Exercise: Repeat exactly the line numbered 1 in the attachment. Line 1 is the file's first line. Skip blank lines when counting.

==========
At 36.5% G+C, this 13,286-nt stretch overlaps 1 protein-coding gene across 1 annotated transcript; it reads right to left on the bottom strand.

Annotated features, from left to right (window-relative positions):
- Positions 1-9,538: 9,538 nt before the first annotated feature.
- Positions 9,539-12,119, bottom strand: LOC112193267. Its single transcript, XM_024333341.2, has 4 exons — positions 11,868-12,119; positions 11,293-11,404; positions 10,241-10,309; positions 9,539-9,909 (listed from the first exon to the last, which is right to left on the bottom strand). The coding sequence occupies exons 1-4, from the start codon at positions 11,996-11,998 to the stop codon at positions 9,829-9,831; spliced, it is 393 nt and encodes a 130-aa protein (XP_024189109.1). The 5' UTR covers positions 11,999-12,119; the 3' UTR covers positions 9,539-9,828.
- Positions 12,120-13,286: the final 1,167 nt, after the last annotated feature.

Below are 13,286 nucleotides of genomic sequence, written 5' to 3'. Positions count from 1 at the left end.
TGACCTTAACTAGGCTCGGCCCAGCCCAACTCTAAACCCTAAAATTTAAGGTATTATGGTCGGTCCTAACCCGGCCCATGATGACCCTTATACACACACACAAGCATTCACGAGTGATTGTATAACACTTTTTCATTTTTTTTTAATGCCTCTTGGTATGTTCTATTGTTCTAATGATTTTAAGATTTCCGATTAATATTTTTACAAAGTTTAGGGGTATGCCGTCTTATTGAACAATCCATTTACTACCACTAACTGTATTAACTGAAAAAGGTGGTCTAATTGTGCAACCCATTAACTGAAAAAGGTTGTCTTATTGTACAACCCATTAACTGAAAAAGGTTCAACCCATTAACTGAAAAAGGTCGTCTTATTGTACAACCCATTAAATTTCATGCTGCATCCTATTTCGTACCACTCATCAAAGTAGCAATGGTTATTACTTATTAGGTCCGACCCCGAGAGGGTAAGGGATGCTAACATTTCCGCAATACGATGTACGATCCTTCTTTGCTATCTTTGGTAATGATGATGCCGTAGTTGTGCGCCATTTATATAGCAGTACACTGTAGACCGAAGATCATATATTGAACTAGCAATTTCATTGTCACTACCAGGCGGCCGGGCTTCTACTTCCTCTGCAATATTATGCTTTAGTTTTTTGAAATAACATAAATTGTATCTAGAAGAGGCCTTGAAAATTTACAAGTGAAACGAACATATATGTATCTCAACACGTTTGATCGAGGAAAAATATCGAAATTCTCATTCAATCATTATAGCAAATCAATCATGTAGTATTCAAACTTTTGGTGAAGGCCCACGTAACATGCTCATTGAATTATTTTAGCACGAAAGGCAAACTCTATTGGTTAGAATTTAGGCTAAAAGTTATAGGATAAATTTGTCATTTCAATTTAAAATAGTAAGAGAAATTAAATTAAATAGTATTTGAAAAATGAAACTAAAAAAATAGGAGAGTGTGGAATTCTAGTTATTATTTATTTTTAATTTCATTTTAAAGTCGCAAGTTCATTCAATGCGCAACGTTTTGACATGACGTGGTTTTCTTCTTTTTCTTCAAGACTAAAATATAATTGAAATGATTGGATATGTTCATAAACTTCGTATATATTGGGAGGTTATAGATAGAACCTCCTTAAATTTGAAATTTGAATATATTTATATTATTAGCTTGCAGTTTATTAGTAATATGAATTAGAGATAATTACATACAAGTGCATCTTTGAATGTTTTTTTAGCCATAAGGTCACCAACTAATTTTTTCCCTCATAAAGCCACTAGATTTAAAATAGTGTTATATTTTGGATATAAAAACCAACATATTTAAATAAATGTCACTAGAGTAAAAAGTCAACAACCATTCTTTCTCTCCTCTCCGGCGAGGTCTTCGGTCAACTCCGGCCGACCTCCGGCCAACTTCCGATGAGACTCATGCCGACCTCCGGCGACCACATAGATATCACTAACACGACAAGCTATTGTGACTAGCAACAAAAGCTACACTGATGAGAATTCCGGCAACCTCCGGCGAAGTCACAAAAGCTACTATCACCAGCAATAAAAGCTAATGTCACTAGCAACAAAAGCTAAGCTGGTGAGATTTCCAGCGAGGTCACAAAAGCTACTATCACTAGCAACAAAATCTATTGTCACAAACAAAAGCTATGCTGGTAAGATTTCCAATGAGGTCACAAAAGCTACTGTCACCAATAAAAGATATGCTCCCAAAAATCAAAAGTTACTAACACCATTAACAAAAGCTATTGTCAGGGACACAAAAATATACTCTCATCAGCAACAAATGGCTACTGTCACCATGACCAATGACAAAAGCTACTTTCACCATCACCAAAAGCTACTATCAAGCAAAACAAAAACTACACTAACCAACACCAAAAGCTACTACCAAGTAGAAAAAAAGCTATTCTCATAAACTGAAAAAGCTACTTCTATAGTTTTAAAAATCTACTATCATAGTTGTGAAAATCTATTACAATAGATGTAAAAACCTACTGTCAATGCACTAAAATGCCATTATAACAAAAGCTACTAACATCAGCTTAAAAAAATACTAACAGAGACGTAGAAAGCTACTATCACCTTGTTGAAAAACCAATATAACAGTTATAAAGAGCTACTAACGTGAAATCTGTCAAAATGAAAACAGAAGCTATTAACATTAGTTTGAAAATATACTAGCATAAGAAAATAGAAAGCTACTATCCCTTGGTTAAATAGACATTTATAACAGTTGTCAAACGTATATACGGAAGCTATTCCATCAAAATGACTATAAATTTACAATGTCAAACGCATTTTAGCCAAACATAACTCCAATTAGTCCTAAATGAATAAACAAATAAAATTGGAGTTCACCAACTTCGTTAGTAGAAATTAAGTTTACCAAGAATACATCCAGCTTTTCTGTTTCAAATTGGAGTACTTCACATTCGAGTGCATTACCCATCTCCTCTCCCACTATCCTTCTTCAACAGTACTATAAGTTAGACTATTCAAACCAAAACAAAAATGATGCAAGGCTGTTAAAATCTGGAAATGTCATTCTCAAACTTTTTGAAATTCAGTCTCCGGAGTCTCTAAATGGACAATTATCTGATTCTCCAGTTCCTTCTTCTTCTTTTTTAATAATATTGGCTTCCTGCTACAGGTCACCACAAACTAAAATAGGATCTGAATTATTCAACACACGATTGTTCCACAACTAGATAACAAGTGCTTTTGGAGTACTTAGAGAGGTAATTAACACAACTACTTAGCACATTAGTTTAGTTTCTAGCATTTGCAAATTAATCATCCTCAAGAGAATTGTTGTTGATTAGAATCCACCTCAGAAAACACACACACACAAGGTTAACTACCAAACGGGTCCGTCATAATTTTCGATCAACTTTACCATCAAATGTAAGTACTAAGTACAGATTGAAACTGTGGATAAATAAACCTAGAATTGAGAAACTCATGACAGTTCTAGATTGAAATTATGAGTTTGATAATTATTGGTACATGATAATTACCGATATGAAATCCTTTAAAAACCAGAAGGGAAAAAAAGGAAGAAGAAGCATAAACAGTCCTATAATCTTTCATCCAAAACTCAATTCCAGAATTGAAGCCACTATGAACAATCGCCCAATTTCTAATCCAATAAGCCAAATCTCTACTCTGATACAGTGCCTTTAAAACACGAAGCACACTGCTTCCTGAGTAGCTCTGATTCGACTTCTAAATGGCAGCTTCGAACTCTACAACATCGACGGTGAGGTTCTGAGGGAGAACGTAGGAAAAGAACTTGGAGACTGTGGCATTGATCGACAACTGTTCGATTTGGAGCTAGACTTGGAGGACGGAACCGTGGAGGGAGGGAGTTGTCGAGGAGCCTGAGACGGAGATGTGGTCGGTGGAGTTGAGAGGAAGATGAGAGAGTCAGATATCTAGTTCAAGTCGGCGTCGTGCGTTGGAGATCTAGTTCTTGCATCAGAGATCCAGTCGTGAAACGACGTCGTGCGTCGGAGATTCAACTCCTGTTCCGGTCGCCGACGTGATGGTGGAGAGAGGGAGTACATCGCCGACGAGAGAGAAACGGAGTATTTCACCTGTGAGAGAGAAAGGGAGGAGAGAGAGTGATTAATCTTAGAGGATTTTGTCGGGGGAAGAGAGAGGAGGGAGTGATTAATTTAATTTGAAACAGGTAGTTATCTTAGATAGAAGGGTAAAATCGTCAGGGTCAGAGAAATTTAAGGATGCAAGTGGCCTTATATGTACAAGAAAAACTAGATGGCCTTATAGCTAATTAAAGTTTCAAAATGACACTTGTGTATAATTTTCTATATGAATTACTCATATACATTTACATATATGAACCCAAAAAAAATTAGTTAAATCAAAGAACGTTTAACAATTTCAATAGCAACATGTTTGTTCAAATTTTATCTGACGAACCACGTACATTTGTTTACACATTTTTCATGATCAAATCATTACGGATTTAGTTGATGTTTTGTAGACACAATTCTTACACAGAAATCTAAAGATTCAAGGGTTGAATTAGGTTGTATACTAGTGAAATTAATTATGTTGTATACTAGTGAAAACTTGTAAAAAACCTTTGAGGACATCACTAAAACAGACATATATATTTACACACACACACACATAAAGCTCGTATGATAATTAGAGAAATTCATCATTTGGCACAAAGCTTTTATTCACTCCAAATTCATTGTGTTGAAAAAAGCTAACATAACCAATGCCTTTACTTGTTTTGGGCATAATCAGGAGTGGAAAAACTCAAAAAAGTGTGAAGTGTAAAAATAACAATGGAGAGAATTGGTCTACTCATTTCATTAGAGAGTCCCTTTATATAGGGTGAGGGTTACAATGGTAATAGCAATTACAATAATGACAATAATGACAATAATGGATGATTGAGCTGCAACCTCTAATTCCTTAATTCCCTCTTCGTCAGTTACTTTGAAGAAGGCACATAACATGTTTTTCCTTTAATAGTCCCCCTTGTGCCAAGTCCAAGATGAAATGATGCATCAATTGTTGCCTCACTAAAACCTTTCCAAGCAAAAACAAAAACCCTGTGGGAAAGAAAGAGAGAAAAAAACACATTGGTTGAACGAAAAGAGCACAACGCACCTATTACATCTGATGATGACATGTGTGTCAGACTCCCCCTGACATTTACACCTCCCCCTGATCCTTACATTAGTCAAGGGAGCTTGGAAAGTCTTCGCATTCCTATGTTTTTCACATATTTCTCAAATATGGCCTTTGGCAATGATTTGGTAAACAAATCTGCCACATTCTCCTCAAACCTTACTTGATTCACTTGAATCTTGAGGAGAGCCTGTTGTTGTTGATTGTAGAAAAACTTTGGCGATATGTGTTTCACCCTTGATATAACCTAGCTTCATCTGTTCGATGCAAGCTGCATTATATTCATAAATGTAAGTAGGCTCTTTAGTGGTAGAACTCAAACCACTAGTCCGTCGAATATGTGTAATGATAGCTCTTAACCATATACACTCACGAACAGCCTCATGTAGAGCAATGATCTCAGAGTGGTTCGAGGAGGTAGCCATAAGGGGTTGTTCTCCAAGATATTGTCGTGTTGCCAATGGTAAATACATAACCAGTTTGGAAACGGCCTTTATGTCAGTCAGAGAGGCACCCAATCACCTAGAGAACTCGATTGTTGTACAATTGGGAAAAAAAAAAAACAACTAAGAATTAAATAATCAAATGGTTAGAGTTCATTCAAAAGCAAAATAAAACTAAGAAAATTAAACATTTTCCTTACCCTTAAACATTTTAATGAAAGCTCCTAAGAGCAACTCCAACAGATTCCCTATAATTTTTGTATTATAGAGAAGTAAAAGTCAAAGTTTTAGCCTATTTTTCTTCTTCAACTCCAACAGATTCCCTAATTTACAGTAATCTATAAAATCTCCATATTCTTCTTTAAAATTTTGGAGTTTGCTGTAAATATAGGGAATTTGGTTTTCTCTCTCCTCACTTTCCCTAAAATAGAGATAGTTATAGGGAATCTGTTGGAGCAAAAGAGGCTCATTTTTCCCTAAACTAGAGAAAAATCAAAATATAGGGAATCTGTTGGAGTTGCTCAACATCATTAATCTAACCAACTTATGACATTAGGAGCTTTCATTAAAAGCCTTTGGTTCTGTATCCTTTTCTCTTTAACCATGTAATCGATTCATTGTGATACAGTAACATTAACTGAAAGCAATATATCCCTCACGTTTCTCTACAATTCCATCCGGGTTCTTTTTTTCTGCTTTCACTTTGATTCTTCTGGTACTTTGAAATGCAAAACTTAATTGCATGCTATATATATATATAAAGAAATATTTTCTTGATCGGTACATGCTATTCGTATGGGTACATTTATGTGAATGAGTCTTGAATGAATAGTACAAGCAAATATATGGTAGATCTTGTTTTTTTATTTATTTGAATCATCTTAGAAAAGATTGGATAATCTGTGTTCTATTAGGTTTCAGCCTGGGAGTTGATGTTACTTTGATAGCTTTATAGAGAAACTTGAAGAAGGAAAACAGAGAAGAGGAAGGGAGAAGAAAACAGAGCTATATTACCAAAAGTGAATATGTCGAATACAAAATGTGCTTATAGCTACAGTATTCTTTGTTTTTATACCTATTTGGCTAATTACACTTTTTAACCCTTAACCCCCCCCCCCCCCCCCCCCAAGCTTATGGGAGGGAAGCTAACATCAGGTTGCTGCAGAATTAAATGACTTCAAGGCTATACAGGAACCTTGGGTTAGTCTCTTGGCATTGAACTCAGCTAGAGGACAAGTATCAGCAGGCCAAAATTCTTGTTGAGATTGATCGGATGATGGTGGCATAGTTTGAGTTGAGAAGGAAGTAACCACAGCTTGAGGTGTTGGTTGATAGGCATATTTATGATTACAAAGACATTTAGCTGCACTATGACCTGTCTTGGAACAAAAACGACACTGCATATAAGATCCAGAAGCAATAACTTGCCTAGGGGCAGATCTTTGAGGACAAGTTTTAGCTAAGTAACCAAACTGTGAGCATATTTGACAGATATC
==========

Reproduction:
At 36.5% G+C, this 13,286-nt stretch overlaps 1 protein-coding gene across 1 annotated transcript; it reads right to left on the bottom strand.